Ripples of Hope ceremony for those who have lost someone to suicide

REMEMBRANCE WALK: Wagga and Region Suicide Prevention Network president Sandra Schulz and secretary Nola Baker.

REMEMBRANCE WALK: Wagga and Region Suicide Prevention Network president Sandra Schulz and secretary Nola Baker.

A ceremony for people who have lost someone to suicide will include a sunset walk around Lake Albert.

The Ripples of Hope remembrance service will be held in Apex Park at 5.30pm on March 27, followed by the togetherness walk.

It has been organised by the Wagga and Region Suicide Prevention Network, which has existed in the city for almost a decade.

Both the network’s president Sandra Schulz and secretary Nola Baker have lost a son to suicide.

Ms Schulz’s son Scott passed away 11 years ago, while Ms Baker’s son Jarrod died almost 20 years ago.

“The idea of Ripples of Hope for us was to just try to get people together who had had that common experience,” Ms Baker said.

"We just feel it’s a really nice way to remember those who have died and to try to say to those people who are left behind that there is hope.”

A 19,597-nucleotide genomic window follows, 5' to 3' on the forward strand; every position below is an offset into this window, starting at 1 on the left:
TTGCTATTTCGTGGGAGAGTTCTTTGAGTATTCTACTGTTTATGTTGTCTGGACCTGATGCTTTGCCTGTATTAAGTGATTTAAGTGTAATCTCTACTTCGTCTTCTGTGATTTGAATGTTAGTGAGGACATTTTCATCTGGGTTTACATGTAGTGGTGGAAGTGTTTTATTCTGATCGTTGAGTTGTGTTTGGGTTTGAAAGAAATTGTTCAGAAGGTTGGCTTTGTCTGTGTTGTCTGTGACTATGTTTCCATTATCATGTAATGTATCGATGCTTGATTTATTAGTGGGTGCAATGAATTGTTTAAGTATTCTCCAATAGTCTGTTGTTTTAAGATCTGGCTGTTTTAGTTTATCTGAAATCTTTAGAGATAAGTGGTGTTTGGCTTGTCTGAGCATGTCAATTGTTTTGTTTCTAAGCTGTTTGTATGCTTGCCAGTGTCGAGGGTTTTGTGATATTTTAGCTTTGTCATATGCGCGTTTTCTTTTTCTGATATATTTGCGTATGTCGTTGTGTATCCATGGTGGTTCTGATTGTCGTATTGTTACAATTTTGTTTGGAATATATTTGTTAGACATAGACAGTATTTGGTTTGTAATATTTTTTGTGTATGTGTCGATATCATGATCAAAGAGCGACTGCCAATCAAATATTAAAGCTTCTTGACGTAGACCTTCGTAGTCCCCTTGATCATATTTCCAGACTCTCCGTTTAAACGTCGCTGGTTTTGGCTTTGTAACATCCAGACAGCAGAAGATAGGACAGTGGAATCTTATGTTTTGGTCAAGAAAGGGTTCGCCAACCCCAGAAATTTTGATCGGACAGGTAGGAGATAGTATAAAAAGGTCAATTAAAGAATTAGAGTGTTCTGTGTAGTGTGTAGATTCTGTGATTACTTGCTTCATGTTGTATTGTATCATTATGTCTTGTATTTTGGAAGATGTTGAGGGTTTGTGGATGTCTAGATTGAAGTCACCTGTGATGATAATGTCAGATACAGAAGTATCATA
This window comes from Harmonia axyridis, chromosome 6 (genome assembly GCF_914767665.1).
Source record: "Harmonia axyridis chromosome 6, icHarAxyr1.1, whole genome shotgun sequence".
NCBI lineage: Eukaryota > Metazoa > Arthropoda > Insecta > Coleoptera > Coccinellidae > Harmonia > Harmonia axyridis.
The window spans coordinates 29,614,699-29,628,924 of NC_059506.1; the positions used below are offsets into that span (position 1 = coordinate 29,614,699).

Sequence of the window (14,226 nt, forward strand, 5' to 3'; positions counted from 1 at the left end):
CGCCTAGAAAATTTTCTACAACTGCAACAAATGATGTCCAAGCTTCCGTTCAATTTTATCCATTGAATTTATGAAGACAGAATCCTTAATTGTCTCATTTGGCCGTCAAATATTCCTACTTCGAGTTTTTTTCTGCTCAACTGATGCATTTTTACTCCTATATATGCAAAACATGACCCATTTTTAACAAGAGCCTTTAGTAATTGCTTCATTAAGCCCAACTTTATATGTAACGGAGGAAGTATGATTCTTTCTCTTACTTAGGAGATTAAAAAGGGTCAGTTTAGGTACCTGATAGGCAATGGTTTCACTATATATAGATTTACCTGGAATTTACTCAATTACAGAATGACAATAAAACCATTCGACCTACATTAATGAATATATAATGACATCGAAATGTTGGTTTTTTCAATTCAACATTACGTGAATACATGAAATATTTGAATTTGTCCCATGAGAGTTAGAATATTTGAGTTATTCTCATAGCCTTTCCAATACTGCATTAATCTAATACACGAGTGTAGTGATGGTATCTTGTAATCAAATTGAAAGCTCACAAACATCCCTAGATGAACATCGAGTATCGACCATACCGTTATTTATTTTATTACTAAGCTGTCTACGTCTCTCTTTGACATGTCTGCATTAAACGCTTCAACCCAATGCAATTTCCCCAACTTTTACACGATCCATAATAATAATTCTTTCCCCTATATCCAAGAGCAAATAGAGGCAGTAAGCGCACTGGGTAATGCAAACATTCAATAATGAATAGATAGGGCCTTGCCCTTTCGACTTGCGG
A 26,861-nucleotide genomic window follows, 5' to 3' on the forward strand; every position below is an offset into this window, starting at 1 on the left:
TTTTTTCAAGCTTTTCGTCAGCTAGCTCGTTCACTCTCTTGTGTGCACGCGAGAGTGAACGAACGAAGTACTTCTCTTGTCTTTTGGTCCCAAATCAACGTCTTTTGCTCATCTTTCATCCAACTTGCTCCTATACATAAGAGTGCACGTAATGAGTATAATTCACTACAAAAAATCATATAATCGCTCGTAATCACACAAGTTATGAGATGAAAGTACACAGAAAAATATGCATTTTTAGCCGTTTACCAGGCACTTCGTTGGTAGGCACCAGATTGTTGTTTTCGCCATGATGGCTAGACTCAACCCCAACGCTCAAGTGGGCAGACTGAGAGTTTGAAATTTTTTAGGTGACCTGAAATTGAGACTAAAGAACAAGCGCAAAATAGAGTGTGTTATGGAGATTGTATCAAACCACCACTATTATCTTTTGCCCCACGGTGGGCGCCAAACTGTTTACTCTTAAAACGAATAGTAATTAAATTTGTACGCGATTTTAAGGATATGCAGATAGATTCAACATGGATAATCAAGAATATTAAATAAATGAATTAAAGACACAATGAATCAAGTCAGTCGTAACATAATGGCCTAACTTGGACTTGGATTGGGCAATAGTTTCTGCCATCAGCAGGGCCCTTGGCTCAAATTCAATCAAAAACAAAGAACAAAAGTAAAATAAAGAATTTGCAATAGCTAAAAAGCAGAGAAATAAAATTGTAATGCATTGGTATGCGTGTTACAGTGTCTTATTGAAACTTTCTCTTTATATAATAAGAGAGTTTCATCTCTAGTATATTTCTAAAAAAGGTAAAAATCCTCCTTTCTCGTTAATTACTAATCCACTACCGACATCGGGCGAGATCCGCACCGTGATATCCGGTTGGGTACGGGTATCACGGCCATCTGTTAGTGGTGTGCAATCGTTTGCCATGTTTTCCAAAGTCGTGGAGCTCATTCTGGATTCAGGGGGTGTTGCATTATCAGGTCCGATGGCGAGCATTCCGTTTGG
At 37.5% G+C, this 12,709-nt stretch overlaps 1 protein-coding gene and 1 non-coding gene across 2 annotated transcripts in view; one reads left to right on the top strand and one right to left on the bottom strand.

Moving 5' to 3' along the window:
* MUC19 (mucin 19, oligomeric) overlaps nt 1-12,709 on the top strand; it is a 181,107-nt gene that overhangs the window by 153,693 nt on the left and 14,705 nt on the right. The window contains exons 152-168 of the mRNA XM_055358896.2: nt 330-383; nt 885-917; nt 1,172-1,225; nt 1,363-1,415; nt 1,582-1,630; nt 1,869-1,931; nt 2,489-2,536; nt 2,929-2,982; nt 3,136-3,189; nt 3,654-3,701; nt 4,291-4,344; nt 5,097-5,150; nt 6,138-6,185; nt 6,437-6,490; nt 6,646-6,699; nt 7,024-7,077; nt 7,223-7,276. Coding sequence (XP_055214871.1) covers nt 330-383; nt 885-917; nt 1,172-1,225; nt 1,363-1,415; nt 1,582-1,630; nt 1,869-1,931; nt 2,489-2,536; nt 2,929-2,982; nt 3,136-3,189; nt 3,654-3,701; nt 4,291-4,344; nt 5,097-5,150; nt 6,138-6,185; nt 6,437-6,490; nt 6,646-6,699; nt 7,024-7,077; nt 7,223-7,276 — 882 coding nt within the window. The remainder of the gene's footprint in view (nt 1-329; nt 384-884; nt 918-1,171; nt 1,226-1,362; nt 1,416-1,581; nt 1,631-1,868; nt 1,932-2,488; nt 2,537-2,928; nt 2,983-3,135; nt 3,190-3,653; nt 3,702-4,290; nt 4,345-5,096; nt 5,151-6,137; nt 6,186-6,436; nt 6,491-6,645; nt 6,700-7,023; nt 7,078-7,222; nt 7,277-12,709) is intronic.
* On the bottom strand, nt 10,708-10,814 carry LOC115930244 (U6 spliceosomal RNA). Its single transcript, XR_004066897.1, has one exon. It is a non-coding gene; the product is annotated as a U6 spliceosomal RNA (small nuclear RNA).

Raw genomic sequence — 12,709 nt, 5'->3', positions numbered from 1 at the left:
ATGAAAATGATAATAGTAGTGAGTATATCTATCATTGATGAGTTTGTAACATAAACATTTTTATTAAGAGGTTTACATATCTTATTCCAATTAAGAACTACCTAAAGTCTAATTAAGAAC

“It’s so hard to see that in the immediate aftermath. Your whole life is changed forever and never is going to be the same,” Ms Schulz said.

“You never, ever get over it. But you learn to manage and live with it.”

The Ripples of Hope event is being held for the third time. The first event two years ago was attended by 80 people, with almost as many at the 2017 ceremony.

“The ceremony is quite powerful. It’s quite moving,” Ms Schulz said.

“Losing a child is tragic enough, but losing a loved one to suicide is a grief all on its own. There’s just so many unanswered questions.

“So many people don’t understand. There’s so much judgement, so much stigma.”

Ms Baker said these were all issues that the Suicide Prevention Network was trying to break down.

“And we’ve come a long way,” Ms Schulz said.

Ms Baker said in the two decades since her son died, she had seen improvement in community attitudes.

“When our son died, people weren’t even going to the doctor and it wasn’t being treated as a medical condition,” she said.

“For those that are left behind – I guess because I’m a little bit further down the track than someone else – we are always hopeful that people can look at us and say ‘if they can do this, maybe we can to’.”

For more information, email wwrspn@gmail.com or call 0458 224 430.

For crisis support, call Lifeline on 13 11 14 or  Access Line on 1800 800 944.